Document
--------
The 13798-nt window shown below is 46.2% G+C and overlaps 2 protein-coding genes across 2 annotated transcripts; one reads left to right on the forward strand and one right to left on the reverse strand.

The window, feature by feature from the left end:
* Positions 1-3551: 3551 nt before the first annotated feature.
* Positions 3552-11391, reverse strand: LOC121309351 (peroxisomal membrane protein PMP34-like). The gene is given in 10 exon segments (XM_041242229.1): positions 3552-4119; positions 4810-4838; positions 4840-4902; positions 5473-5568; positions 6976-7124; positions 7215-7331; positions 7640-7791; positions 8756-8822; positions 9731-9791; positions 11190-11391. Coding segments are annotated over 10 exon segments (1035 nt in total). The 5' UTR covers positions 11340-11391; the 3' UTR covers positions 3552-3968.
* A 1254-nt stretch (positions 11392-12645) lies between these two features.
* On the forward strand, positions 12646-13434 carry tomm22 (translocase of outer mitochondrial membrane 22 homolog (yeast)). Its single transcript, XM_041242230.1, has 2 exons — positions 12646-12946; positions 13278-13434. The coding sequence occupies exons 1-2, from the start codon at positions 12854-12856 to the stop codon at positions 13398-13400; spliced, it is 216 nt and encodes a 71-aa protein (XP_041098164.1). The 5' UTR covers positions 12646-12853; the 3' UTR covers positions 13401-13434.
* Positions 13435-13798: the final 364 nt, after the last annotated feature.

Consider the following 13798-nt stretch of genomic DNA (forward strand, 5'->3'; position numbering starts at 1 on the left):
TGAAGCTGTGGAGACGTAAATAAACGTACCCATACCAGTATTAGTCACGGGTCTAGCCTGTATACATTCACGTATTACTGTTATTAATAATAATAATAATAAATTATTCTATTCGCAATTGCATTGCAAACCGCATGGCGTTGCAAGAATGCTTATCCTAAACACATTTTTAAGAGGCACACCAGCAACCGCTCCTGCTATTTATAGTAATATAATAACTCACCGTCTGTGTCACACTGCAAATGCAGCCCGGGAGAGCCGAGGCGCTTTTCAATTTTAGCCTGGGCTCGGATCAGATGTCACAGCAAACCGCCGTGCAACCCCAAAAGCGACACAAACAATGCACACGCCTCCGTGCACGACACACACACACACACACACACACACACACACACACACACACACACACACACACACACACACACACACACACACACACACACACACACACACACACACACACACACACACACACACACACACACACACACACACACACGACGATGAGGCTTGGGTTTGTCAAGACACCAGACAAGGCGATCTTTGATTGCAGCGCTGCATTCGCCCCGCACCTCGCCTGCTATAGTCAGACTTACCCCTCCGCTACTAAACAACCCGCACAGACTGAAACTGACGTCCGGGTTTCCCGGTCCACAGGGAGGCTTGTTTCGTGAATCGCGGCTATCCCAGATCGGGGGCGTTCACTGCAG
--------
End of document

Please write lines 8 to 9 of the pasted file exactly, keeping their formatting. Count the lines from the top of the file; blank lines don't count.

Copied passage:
Consider the following 13798-nt stretch of genomic DNA (forward strand, 5'->3'; position numbering starts at 1 on the left):
TGAAGCTGTGGAGACGTAAATAAACGTACCCATACCAGTATTAGTCACGGGTCTAGCCTGTATACATTCACGTATTACTGTTATTAATAATAATAATAATAAATTATTCTATTCGCAATTGCATTGCAAACCGCATGGCGTTGCAAGAATGCTTATCCTAAACACATTTTTAAGAGGCACACCAGCAACCGCTCCTGCTATTTATAGTAATATAATAACTCACCGTCTGTGTCACACTGCAAATGCAGCCCGGGAGAGCCGAGGCGCTTTTCAATTTTAGCCTGGGCTCGGATCAGATGTCACAGCAAACCGCCGTGCAACCCCAAAAGCGACACAAACAATGCACACGCCTCCGTGCACGACACACACACACACACACACACACACACACACACACACACACACACACACACACACACACACACACACACACACACACACACACACACACACACACACACACACACACACACACACACACACACACACACACACACACGACGATGAGGCTTGGGTTTGTCAAGACACCAGACAAGGCGATCTTTGATTGCAGCGCTGCATTCGCCCCGCACCTCGCCTGCTATAGTCAGACTTACCCCTCCGCTACTAAACAACCCGCACAGACTGAAACTGACGTCCGGGTTTCCCGGTCCACAGGGAGGCTTGTTTCGTGAATCGCGGCTATCCCAGATCGGGGGCGTTCACTGCAG